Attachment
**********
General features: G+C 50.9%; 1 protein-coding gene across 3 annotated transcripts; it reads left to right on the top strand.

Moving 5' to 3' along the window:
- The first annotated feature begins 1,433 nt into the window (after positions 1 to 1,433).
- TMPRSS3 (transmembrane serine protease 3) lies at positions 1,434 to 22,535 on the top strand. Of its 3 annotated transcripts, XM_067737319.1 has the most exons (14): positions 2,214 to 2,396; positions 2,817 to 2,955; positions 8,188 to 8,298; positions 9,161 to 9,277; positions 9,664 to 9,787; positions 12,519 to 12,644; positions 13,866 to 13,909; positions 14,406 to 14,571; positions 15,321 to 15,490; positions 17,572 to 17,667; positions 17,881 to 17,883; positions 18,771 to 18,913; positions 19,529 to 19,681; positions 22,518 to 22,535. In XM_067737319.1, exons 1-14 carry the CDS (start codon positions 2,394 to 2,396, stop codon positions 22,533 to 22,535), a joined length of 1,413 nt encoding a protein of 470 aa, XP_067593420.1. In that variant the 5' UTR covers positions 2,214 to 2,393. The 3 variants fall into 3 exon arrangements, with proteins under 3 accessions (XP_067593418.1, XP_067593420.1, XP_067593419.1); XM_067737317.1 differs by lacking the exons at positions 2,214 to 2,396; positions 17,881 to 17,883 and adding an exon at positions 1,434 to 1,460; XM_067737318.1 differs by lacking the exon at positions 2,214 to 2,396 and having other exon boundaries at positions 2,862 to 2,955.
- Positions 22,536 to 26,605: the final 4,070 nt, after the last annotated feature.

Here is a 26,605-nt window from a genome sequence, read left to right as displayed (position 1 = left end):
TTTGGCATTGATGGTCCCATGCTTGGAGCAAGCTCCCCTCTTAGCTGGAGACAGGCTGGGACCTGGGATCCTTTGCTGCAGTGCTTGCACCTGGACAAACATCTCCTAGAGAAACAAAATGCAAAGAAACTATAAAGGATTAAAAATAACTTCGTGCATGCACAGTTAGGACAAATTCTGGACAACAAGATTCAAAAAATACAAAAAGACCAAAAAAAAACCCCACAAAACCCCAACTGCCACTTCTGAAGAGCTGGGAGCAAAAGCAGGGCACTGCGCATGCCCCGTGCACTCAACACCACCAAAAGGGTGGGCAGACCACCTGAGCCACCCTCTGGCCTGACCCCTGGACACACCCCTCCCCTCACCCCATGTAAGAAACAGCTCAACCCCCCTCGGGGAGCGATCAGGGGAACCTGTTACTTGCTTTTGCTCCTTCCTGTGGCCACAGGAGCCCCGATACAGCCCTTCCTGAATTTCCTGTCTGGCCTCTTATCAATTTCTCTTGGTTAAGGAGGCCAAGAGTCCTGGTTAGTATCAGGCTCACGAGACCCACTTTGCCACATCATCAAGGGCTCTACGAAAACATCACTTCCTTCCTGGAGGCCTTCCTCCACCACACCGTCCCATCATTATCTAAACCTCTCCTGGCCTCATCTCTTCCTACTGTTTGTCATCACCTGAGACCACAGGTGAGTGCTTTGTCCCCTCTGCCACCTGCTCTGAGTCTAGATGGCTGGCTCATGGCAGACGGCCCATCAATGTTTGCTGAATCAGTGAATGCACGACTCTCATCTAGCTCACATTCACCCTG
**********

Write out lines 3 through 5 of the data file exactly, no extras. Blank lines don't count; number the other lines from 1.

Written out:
- The first annotated feature begins 1,433 nt into the window (after positions 1 to 1,433).
- TMPRSS3 (transmembrane serine protease 3) lies at positions 1,434 to 22,535 on the top strand. Of its 3 annotated transcripts, XM_067737319.1 has the most exons (14): positions 2,214 to 2,396; positions 2,817 to 2,955; positions 8,188 to 8,298; positions 9,161 to 9,277; positions 9,664 to 9,787; positions 12,519 to 12,644; positions 13,866 to 13,909; positions 14,406 to 14,571; positions 15,321 to 15,490; positions 17,572 to 17,667; positions 17,881 to 17,883; positions 18,771 to 18,913; positions 19,529 to 19,681; positions 22,518 to 22,535. In XM_067737319.1, exons 1-14 carry the CDS (start codon positions 2,394 to 2,396, stop codon positions 22,533 to 22,535), a joined length of 1,413 nt encoding a protein of 470 aa, XP_067593420.1. In that variant the 5' UTR covers positions 2,214 to 2,393. The 3 variants fall into 3 exon arrangements, with proteins under 3 accessions (XP_067593418.1, XP_067593420.1, XP_067593419.1); XM_067737317.1 differs by lacking the exons at positions 2,214 to 2,396; positions 17,881 to 17,883 and adding an exon at positions 1,434 to 1,460; XM_067737318.1 differs by lacking the exon at positions 2,214 to 2,396 and having other exon boundaries at positions 2,862 to 2,955.
- Positions 22,536 to 26,605: the final 4,070 nt, after the last annotated feature.